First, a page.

Hamilton’s last two races in Canada and France were not so good and he didn’t manage to collect points at either event. If his performance at Silverstone was as dismal this Sunday Hamilton would probably have lost out on taking the overall Formula One title, but it seems that in the end he managed to pull himself together rather well. His win not only gained him the Silverstone trophy, but put him in the overall lead. However, the race wasn’t easy, as wet conditions made the situation tricky at best. While other drivers struggled to find the right tires to keep them on course, Hamilton managed to stay in control for the entire race. His McLaren seemed to cope with the trying situation with effortless ease as other cars veered off course or spun off the circuit. His visor gave him problems and he had very low visibility but still somehow managed to keep going. Yet despite this it was clear that he was in a league of his own from early on in the race and the 23-year-old Briton was leading the field from the fourth lap. By the time he was nearing the finish line he’d managed to lap all but two of the cars still in the field. His performance was so good under the trying circumstances, in fact, that the 90 000 fans present seemed to think it was worthy of a standing ovation! The win marks Hamilton’s first British Grand Prix trophy and is will no doubt have a special place in his heart – not only for surviving under such difficult conditions but because some of his best driving and his most impressive victory happened in his home country.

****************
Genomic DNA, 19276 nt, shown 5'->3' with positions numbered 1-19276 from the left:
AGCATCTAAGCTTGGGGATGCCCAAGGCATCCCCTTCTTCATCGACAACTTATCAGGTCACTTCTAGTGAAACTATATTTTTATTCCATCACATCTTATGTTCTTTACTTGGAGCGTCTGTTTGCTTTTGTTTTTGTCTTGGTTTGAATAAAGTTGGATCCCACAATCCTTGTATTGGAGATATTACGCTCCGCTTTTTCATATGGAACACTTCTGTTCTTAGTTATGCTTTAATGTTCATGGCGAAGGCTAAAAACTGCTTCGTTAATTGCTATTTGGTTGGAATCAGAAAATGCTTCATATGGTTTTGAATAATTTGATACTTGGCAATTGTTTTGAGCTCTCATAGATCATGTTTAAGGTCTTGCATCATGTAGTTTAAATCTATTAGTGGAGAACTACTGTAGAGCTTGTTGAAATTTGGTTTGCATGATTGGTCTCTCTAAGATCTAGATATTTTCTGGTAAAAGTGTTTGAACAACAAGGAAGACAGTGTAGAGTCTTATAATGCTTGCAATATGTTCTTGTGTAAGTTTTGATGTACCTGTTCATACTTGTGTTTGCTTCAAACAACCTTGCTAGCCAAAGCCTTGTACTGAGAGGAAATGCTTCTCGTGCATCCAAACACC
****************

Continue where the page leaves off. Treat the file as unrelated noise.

Hamilton now has 48 points in the Formula One series and is tied with both Felipe Massa and Kimi Raikkonen of Ferrari. However, he is in the championship lead because his finishes have been better than the other drivers’. Raikkonen only finished fourth.